Rumors of Harrison Ford returning for another Blade Runner film spread like wildfire across the 'Net over the past few days, but were doused almost as quickly.
As soon as I saw the initial reports, my first reaction was WTF, as I'm sure it was for many others, because anyone who knows anything about the history of Blade Runner understands it would practically take Bill Gates writing a check to meet Ford's exorbitant price.
As several involved in the original Blade Runner recalled in the book Blockbuster, director Ridley Scott and Ford apparently had the same problem the Alien cast had with Ridley.
They wanted direction, and he was too busy to be bothered.
"Harrison wanted to be directed," said Alan Ladd Jr., who greenlit Star Wars at Fox and who released Blade Runner through The Ladd Company.
"Ridley wanted to fool around with light. Harrison just wanted to be reassured. At that time Ridley was very shy, and didn't want to deal with actors. He knew what he wanted but didn't know how to explain to the actors how to get there."
Eventually it got so bad, Ladd had to be the go-between because Ford and Scott wouldn't speak to each other.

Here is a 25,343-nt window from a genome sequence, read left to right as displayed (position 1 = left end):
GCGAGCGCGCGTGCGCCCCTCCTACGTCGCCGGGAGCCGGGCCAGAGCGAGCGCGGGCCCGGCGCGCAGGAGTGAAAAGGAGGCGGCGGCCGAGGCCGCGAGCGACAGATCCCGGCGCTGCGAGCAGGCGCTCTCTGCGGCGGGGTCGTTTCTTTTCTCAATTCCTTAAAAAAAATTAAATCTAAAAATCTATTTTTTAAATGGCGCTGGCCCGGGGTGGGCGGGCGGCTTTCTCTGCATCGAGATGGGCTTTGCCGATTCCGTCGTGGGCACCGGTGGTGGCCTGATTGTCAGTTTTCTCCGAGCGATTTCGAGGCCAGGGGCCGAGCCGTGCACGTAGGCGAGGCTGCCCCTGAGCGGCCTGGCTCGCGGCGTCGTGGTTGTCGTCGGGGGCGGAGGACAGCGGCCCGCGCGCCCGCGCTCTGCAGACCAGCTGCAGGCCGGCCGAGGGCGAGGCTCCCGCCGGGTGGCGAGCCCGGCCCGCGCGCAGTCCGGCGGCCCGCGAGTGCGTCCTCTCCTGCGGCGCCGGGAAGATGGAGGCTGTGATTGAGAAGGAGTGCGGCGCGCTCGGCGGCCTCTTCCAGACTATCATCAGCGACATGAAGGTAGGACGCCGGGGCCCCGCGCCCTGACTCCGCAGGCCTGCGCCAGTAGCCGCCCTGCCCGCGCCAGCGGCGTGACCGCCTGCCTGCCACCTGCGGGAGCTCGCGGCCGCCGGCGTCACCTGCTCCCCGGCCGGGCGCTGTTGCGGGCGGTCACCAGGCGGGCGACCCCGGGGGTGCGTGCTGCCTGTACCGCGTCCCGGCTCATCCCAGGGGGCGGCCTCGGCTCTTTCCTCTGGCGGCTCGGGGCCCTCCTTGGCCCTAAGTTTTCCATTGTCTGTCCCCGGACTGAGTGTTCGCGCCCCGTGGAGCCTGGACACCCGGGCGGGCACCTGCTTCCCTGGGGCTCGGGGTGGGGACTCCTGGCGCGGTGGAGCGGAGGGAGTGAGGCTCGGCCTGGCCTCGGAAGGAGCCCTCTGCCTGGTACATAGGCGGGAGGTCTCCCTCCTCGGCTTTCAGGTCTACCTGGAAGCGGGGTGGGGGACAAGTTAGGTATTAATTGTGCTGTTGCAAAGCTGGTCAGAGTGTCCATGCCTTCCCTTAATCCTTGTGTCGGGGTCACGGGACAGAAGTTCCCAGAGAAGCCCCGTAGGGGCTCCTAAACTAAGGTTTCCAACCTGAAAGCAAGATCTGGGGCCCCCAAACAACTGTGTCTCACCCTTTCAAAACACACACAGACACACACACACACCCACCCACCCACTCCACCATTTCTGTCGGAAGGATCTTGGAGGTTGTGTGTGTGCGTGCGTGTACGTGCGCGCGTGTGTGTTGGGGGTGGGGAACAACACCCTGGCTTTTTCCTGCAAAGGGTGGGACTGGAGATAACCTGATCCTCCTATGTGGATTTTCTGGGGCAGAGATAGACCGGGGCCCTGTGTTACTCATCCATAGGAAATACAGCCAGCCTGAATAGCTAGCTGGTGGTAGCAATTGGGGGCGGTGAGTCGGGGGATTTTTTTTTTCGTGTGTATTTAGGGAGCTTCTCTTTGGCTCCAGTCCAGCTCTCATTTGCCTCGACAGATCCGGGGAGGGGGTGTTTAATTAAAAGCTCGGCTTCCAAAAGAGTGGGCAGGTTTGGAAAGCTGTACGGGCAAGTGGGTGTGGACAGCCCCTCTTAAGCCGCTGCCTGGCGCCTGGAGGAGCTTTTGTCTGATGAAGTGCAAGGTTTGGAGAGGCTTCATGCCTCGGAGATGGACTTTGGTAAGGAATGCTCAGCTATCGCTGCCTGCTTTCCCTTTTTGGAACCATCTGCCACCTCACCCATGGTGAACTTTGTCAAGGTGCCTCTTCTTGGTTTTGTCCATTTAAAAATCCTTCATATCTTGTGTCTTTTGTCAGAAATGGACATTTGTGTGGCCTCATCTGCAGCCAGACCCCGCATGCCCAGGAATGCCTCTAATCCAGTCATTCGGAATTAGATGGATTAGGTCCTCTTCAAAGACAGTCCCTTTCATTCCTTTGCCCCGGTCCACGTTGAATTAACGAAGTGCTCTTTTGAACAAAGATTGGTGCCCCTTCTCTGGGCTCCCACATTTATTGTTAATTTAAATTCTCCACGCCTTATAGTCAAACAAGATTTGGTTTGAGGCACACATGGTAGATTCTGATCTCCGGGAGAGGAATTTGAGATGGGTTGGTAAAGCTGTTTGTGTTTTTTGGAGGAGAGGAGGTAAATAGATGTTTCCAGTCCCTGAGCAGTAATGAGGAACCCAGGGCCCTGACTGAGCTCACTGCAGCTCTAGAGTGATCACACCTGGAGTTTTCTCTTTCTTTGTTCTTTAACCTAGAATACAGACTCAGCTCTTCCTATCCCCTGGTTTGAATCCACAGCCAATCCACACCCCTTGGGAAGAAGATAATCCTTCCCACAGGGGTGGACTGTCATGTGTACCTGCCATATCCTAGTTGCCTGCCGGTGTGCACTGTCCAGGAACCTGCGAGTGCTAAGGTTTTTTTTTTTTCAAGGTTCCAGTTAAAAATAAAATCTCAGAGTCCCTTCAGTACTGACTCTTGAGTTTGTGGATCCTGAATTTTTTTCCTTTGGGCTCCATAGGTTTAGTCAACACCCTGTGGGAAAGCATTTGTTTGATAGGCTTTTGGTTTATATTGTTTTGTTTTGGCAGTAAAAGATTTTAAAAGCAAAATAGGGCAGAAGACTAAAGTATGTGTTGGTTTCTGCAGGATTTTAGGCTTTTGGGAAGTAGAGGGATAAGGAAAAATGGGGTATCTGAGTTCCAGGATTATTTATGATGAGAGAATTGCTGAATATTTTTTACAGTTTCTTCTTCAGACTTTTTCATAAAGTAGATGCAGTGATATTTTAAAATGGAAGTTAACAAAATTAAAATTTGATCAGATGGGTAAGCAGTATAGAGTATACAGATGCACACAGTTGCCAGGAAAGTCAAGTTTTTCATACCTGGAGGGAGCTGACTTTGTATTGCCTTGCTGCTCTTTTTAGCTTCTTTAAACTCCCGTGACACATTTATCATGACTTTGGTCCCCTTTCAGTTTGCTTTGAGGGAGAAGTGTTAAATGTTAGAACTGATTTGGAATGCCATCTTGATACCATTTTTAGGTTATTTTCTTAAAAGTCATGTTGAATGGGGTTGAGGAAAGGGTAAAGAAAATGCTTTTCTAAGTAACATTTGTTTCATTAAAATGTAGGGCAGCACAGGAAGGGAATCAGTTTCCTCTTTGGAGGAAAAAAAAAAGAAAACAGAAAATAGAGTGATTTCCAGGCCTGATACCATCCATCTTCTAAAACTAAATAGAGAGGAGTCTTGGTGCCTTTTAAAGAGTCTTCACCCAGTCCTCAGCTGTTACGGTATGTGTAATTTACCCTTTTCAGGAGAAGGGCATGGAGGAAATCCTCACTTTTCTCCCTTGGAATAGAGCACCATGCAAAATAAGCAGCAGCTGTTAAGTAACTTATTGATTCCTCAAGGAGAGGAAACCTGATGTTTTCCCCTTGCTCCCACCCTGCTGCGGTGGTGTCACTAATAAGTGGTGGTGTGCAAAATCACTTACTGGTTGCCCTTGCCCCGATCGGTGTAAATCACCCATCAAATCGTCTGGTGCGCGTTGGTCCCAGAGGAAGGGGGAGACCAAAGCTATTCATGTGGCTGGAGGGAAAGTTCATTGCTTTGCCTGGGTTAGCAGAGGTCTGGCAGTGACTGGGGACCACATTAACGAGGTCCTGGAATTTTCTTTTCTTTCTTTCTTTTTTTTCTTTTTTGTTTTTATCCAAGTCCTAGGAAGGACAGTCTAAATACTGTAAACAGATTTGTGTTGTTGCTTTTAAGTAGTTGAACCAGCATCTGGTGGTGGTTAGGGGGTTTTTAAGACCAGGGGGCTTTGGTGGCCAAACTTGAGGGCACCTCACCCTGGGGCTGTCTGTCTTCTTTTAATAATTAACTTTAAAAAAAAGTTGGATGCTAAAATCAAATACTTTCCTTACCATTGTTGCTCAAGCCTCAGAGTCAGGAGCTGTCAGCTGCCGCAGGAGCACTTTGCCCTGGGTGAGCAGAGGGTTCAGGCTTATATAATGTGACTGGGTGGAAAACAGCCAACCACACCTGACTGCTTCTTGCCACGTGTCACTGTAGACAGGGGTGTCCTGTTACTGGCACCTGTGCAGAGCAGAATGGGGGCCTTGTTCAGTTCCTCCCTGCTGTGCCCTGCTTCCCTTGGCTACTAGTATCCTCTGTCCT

But back to the present, where the news hit Deadline that Alcon Entertainment "adamantly denied" Ford will be back aboard, with Alcon executive Andrew Kosove telling the site, "What we are trying to do with Ridley is trying to break the back of the story, figure out the direction were going to take the movie and find a writer to work on it. The casting of the movie could not be further from our minds."
Kosove added that what Scott has done with Prometheus, which is still pretty much a mystery wrapped in an engima, "is a good template for what we're trying to do. He created something that has some association to the original Alien, but lives on its own as a stand alone movie."
Of course, there were also rumors going around that Russell Crowe was being considered for the remake of Robocop, which the actor vehemently denied via Twitter with a flat out, "No," according to ComicBookMovie.
Interesting casting choice if he was ever seriously in the running, but you get the impression that like Ford, Crowe's been phoning it in a lot lately, and nothing could sink a new Robocop faster than an actor who, like Kurt Loder wrote in his review of Robin Hood, is "glum... heavily morose" and "charmless," even if he is just playing a robot.